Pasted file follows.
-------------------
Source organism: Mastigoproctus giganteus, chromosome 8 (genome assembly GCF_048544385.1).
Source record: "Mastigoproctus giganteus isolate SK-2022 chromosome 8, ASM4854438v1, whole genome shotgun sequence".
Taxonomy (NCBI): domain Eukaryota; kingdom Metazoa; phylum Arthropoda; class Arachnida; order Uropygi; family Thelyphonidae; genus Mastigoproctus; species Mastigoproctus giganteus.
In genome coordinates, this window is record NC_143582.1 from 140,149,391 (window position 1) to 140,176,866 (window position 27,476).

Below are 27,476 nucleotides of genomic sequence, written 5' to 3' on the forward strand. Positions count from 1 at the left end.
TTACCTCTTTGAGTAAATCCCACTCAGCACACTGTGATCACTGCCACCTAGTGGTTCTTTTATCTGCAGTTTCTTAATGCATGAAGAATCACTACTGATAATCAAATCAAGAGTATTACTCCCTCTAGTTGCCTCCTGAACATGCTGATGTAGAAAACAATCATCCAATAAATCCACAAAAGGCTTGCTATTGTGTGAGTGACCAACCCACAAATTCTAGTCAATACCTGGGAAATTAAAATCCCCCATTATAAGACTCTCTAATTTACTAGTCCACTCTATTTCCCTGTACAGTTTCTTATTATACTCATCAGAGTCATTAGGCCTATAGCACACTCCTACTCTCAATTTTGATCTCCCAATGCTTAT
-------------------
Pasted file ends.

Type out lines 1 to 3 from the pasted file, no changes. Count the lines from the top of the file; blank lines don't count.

Source organism: Mastigoproctus giganteus, chromosome 8 (genome assembly GCF_048544385.1).
Source record: "Mastigoproctus giganteus isolate SK-2022 chromosome 8, ASM4854438v1, whole genome shotgun sequence".
Taxonomy (NCBI): domain Eukaryota; kingdom Metazoa; phylum Arthropoda; class Arachnida; order Uropygi; family Thelyphonidae; genus Mastigoproctus; species Mastigoproctus giganteus.